Medical treatment with natural peanut butter was successful in one case and proved to be a reasonable alternative to surgical extraction. Similar treatment, including other vegetable oils, may be of use in other avian species, and may soften and help break up the phytobezoar, enabling easier expulsion. Surgical or endoscopic extraction may be possible; however, death occurred during these procedures in cases 1 and 3. The cause of death in these cases may have been due to respiratory and cardiovascular compromise following compression of air sacs, the heart, and major vessels, which was exacerbated during surgical manipulation. In endangered species, surgical or endoscopic treatment may be prudent only following ineffectual conservative medical treatment.


We thank Dr. Richard Crang for his assistance in identifying the plant fibers, Jane Chladny and the University of Illinois College of Veterinary Medicine Histopathology Laboratory, and the keepers and technicians of Brookfield Zoo.

Literature Cited

1.  Bruning, D. F. and Dolensek, E. P. 1978. Ratites. In: Zoo and Wild Animal Medicine. 2nd ed., Fowler, M. E., ed. W.B. Saunders Company, Philadelphia, Pennsylvania, USA, pp. 277–291.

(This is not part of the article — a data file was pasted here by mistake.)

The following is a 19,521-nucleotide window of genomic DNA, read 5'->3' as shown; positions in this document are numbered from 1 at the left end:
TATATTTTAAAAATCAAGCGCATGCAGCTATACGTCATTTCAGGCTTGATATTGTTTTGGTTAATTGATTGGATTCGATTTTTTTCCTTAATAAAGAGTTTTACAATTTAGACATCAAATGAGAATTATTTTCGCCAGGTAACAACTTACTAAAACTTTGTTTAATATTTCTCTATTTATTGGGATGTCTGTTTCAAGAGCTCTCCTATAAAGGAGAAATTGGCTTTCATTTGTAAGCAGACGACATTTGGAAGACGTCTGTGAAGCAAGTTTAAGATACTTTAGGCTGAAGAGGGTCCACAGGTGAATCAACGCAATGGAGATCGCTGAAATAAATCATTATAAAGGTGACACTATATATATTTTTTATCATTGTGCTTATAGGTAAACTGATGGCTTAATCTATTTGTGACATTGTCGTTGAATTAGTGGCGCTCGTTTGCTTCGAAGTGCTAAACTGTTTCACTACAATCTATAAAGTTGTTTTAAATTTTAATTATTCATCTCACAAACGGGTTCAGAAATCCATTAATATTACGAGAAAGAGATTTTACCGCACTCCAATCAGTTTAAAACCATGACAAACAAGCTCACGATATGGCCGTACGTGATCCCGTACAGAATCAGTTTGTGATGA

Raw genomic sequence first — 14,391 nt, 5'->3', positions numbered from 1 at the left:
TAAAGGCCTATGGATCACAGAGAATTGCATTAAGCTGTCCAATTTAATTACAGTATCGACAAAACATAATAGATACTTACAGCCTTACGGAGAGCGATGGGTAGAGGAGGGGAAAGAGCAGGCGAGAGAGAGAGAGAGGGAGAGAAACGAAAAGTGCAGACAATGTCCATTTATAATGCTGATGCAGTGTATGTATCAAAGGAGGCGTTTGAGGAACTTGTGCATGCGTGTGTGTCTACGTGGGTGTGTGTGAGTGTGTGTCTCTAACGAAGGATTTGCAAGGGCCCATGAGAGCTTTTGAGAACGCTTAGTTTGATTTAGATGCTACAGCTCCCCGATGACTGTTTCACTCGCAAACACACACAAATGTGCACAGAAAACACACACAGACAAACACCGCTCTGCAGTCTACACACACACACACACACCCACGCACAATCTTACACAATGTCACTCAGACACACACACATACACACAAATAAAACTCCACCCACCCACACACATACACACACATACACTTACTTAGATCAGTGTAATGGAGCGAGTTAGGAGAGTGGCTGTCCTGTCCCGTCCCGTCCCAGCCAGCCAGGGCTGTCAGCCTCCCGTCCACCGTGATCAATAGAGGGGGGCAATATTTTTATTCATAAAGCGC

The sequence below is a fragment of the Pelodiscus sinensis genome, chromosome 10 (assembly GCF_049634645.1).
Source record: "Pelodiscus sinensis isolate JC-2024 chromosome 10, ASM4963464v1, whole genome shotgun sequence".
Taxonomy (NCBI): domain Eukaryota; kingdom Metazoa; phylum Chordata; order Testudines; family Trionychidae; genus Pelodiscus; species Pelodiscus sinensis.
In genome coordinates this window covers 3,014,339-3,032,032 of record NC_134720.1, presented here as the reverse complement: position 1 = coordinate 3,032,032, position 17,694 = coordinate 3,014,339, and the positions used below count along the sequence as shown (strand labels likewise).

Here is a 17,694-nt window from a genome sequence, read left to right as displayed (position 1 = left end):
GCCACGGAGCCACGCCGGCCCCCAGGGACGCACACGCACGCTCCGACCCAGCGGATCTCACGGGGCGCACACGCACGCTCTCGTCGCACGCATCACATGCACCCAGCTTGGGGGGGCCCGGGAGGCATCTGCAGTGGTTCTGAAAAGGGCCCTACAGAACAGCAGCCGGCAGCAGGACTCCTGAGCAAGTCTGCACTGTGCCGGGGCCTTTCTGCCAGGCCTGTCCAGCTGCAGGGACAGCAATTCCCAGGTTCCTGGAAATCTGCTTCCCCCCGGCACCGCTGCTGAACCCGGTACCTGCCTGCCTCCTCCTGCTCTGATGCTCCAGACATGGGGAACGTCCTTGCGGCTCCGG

2.  Christensen, N. H. 1998. Alleviation of grass impaction in a flock of free-range hens. Vet Rec. 143: 397.

3.  Cooper, J. E., and Harrison, G. J. 1994. Dermatology. In: Avian Medicine: Principles and Application. Ritchie, B. W., Harrison, G. J., and Harrison, L. R., eds. Wingers Publishing, Inc. Lake Worth, Florida, USA, pp. 607–639.

4.  Lumeij, J. T. 1994. Gastroenterology. In: Avian Medicine: Principles and Application. Ritchie, B. W., Harrison, G. J., and Harrison, L. R., eds. Wingers Publishing, Inc. Lake Worth, Florida, USA, pp. 482–521.

5.  Morishita, T. Y., Aye, P. P., and Harr, B. S. 1999. Crop impaction resulting from feather ball formation in caged layers. Avian Dis. 43: 160–163.

6.  Reissig E. C. and Robles C. A. 2001. Gizzard impaction in lesser rhea chicks (Pterocnemia pennata) raised on farms in Patagonia, Argentina. Avian Dis. Jan–Mar;45(1):240–244.

7.  Riddell, C. 1997 Developmental, metabolic, and other noninfectious disorders. In: Diseases of Poultry. 10th ed. Calnek, B. W., ed. Iowa State University Press, Ames, Iowa, USA, pp. 913–950.

8.  Sato Y, Yasuda J, Sinsungwe H, Chimana H, and Sato G. 1994. An occurrence of stomach impaction in ostriches (Struthio camelus) on a farm in Zambia associated with high mortality. J Vet Med Sci. 56(4):783–784.


Speaker Information
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Michael J. Kinsel, DVM
Loyola University Medical Center
Zoological Pathology Program
University of Illinois
Maywood, IL, USA